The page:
Folklore studies known as folkloristics, tradition studies or folk life studies in Britain, is the formal academic discipline devoted to the study of folklore. This term, along with its synonyms, gained currency in the 1950s to distinguish the academic study of traditional culture from the folklore artifacts themselves, it became established as a field across both Europe and North America, coordinating with Volkskunde and folkminnen, among others. The importance of folklore and folklore studies was recognized globally in 1982 in the UNESCO document "Recommendation on the Safeguarding of Traditional Culture and Folklore". UNESCO again in 2003 published a Convention for the Safeguarding of the Intangible Cultural Heritage. Parallel to these global statements, the American Folklife Preservation Act, passed by the United States Congress in conjunction with the Bicentennial Celebration in 1976, included a definition of folklore called folklife: "... means the traditional expressive culture shared within the various groups in the United States: familial, occupational, regional.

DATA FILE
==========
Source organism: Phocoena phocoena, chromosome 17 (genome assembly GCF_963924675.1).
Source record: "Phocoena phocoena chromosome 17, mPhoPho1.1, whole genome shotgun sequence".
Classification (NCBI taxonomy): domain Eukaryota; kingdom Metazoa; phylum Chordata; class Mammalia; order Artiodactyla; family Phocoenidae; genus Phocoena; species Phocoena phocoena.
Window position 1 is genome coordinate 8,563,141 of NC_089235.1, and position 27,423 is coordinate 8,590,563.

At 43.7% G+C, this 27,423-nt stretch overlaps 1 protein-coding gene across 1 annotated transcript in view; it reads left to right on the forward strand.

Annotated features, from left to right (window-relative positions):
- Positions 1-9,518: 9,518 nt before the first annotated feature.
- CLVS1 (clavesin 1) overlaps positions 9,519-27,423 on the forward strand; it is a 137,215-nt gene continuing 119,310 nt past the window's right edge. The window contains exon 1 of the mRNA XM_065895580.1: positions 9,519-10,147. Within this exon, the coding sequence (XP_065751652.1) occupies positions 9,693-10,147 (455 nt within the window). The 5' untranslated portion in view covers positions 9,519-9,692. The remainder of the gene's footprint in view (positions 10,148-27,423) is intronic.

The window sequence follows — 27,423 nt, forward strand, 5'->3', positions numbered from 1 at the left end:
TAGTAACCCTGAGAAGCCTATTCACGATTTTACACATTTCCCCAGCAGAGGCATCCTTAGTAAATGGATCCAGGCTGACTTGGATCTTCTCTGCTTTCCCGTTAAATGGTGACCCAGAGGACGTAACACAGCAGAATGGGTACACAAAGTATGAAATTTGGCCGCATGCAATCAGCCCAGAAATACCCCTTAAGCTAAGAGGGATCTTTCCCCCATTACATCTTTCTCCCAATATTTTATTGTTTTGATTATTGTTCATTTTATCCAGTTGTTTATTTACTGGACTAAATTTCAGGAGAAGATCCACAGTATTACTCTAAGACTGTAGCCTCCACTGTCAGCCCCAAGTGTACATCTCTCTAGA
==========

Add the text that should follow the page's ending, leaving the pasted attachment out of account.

This law was added to the panoply of other legislation designed to protect the natural and cultural heritage of the United States. It gives voice to a growing understanding that the cultural diversity of the United States is a national strength and a resource worthy of protection. To understand the term folklore studies, it is necessary to clarify its component parts: the terms folk and lore; the word folk applied only to rural poor illiterate peasants. A more contemporary definition of folk is a social group which includes two or more persons with common traits, who express their shared identity through distinctive traditions. "Folk is a flexible concept which can refer to a nation as in American folklore or to a single family." This expanded social definition of folk supports a wider view of the material considered to be folklore artifacts. These now include "things people make with words, things they make with their hands, things they make with their actions"; the folklorist studies the traditional artifacts of a group.